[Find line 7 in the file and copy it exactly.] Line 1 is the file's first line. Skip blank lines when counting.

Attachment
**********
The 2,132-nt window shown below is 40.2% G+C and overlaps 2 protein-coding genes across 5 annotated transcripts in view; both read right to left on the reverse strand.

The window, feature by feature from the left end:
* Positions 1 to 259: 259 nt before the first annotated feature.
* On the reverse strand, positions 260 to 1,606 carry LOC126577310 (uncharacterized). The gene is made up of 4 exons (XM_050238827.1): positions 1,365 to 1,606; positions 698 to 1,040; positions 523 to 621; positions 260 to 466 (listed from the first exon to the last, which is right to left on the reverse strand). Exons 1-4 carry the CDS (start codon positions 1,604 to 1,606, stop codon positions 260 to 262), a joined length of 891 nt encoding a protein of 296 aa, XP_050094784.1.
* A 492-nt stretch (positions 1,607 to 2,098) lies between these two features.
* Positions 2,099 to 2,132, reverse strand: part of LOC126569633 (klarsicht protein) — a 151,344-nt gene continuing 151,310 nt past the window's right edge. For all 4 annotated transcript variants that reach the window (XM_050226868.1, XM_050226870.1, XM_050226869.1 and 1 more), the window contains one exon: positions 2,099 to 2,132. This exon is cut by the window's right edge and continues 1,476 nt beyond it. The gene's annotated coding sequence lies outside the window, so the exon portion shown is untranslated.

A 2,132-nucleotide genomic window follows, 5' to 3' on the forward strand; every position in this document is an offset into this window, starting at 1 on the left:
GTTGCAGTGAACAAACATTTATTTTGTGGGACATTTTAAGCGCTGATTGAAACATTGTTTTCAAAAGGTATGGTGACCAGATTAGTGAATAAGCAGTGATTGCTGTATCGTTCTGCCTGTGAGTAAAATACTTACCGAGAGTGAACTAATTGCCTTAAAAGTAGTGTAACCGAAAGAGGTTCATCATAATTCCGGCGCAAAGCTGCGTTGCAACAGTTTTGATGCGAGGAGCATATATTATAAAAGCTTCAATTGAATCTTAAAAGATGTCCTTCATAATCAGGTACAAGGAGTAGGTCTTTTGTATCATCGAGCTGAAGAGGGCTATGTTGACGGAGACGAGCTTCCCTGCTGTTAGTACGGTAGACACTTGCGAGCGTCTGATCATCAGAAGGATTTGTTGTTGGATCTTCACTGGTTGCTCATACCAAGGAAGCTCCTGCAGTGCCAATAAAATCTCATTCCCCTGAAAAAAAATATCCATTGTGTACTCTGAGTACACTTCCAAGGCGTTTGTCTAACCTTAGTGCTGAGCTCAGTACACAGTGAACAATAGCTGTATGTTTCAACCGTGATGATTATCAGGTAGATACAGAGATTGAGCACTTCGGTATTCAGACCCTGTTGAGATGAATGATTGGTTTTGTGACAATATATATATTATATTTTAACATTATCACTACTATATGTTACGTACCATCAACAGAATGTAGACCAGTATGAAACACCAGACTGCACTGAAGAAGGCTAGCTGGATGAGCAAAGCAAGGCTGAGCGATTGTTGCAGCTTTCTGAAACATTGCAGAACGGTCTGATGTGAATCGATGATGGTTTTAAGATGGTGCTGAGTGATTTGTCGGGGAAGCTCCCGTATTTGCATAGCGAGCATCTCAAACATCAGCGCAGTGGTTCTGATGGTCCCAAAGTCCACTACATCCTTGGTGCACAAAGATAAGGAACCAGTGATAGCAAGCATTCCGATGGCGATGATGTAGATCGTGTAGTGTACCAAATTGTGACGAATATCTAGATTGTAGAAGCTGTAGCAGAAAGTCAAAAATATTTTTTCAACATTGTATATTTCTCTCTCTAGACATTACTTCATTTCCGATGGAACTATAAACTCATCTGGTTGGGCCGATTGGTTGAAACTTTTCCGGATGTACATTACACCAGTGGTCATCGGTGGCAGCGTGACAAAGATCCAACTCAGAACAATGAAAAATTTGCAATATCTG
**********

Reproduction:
A 2,132-nucleotide genomic window follows, 5' to 3' on the forward strand; every position in this document is an offset into this window, starting at 1 on the left: